May and Hammond Are Still Scapegoating the Most Vulnerable
The substance of Philip Hammond’s Autumn Statement was less about the economic agenda of Theresa May and more about the legacy of David Cameron and George Osborne. After the six wasted years under austerity since 2010, the government has failed to meet its own targets on deficit reduction.
Growth has fallen, borrowing is up and the national debt is set to reach £2 trillion by 2020, with an additional £220 billion black hole in the economy being attributed to the impact of Brexit. All thanks - bear in mind - to a referendum Cameron only called to appease UKIP and his backbenchers, but lost due to the false promises of Vote Leave. (Mysteriously, Hammond didn’t announce £350 million a year for the NHS).
All May has to say about the uncertainty surrounding Brexit, such as vital access to the single market and science research funding being jeopardised, is still “Brexit means Brexit.” I don’t know about you, but I’m not sensing the economic security the Tories have been promising.
When May became prime minister in July, the running theme of her speech on Downing Street was a commitment to social justice. But judging by Hammond’s statement, there is as much credibility to May’s pledge as her Brexit sloganeering. This is exemplified by her government’s approach to social security.
The inequality and insecurity of Austerity Britain
If May was actually serious about a more compassionate Toryism, she would have listened to the pleas of disability charities, and even some of her own backbenchers, to not follow through with a £30 per week cut to Employment and Support Allowance - the benefit for disabled people struggling or too unwell to find work.
Disappointingly for those who hoped (or kidded themselves) that Hammond would cancel the ESA cuts, the announcement never came. Hammond may have softened Osborne’s planned cuts to tax credits and Universal Credit (U-turns the Labour leadership deserves credit for forcing). But according to the Resolution Foundation, the cumulative impact of diminishing living standards and a punitive regime of benefit cuts means the poorest third of households are the hardest hit.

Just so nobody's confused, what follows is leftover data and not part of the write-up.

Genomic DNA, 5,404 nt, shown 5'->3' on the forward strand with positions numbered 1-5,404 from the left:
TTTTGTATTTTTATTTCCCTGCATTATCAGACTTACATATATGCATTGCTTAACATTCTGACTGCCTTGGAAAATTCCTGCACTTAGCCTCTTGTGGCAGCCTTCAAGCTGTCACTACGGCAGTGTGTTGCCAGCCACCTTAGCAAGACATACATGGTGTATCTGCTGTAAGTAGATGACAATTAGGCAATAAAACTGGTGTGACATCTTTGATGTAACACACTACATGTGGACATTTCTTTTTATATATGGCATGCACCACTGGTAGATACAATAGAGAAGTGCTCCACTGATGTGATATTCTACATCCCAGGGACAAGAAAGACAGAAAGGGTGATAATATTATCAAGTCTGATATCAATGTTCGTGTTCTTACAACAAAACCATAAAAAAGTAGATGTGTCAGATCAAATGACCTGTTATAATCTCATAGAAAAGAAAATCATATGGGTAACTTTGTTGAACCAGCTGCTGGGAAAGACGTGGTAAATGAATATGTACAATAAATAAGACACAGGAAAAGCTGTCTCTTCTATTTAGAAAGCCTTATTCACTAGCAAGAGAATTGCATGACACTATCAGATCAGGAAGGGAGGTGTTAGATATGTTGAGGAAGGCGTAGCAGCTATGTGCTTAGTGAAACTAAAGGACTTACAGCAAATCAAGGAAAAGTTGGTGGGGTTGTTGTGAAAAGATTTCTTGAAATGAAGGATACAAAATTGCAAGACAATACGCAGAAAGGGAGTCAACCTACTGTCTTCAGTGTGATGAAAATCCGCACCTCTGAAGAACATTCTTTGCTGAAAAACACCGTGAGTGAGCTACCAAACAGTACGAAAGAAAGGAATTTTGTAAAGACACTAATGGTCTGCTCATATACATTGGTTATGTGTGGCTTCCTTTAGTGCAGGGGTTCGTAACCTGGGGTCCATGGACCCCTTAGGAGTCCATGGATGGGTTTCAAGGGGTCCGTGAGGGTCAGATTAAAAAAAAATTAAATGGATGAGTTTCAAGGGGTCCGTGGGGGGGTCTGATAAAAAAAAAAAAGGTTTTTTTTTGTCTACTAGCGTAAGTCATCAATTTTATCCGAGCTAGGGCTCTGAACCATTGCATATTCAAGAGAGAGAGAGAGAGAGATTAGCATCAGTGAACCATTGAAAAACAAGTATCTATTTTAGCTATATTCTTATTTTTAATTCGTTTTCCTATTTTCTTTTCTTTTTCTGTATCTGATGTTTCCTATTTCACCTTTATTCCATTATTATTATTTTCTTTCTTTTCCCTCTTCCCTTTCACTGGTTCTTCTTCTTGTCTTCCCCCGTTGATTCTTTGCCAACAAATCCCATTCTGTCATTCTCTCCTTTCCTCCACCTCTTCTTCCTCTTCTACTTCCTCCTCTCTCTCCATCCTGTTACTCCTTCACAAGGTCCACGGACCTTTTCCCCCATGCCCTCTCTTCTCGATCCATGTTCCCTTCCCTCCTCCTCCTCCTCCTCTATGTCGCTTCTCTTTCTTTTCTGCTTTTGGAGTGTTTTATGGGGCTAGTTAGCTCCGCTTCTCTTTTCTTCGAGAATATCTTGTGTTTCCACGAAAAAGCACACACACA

Hammond did announce an increase in the National Living Wage from £7.20 to £7.50. The problem here, though, is that this “living wage” is nowhere near the actual, direly needed living wage advocated by the Living Wage Foundation (£8.45 nationwide and £9.75 in London). In a country of zero-hour contracts, rising inflation and a Brexit-driven devaluation of the pound, this increase is a piecemeal offering.
It might be positive that Hammond has banned letting agent fees and provided £3.5 billion of funding to build more affordable housing. But this is window dressing. The inequality and insecurity of Austerity Britain is defined in two figures: 1 in 3 homeless young people being denied help by their cash-stripped local authorities, while the top one percent own 24% of national wealth.
Hammond’s statement marks the conclusion of six years of austerity’s failure